Wednesday, July 23, 2014

Birth of the Living Dead (now on video)

Review by Bob Ignizio

At one point in the documentary BIRTH OF THE LIVING DEAD, George Romero, director of the seminal 1968 horror film NIGHT OF THE LIVING DEAD, makes a point of telling BIRTH director Rob Kuhns that he didn't “make” his film by himself. No one makes a movie alone; it's a collaborative effort, and as Romero points out, even this documentary wouldn't be possible without the efforts of its crew.

Unfortunately, Kuhns seems to miss the point as none of the other cast and crew members of NIGHT get to relate their stories of making the classic horror flick. Romero does a pretty good job of telling how the film came to be and seems to go out of his way to give credit where it's due, but it goes without saying that some of the other people involved would have seen things from a different and equally relevant perspective. Given the short running time of BIRTH, and the fact that most of those involved still seem more than happy to talk about their experiences making NIGHT at horror conventions and in other forums, it's hard to understand why Kuhns didn't talk to any of the other surviving participants.

At least when it comes to covering the critical response and social impact of NIGHT OF THE LIVING DEAD, BIRTH doesn't just trot out the usual horror documentary suspects (John Landis, Joe Bob Briggs, whoever is editing Fangoria at the moment, etc.). Instead we hear from modern indie horror filmmaker Larry Fessenden, respected film critic Elvis Mitchell, and a teacher who uses the film to teach his inner city grade school class (why couldn't I have had this guy at my school?), among others. Not that their insights are necessarily better than more typical horror doc talking heads, but neither are they any less insightful, and their comments don't sound like they've been honed in 20 other documentaries about horror films.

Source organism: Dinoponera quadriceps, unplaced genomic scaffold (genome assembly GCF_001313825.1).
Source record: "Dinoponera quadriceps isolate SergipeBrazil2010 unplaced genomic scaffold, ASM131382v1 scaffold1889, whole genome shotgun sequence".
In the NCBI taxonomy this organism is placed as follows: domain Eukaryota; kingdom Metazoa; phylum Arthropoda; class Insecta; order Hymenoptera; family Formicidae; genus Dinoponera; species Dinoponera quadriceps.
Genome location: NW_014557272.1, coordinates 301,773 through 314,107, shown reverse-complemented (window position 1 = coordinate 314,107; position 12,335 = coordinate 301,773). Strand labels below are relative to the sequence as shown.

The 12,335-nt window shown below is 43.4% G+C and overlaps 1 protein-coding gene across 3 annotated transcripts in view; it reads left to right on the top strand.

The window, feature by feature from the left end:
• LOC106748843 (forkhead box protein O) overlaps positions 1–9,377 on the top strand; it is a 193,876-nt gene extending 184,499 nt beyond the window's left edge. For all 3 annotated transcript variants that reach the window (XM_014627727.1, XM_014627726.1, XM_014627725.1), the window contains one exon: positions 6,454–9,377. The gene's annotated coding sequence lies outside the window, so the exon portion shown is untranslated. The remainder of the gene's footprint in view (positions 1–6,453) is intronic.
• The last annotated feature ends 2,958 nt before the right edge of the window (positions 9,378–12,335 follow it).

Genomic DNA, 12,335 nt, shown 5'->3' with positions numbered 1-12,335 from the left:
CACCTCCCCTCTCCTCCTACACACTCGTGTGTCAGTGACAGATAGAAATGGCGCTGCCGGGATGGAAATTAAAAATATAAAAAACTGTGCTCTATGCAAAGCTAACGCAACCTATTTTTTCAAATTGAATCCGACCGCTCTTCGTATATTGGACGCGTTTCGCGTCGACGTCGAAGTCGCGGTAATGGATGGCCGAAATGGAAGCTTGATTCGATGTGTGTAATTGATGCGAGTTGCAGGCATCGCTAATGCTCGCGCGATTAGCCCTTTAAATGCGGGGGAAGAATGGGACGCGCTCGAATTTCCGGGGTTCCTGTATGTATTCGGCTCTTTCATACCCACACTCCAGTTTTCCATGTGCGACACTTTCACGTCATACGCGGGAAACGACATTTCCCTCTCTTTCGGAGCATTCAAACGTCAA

In the end, I suppose BIRTH OF THE LIVING DEAD would be a pleasant enough diversion for those new to the film, and there's arguably a small amount of interest to the more knowledgeable fan. If you really want to delve into the making of the film, though, I suggest you spring for the Elite Entertainment DVD from a few years back. Between the commentaries and other bonus features, you'll learn a lot more about how the film was made and the personalities involved. It's still available from several online sources – just be careful as there are multiple other companies whose versions of the film aren't as good and lack the bonus features. 2 out of 4 stars.

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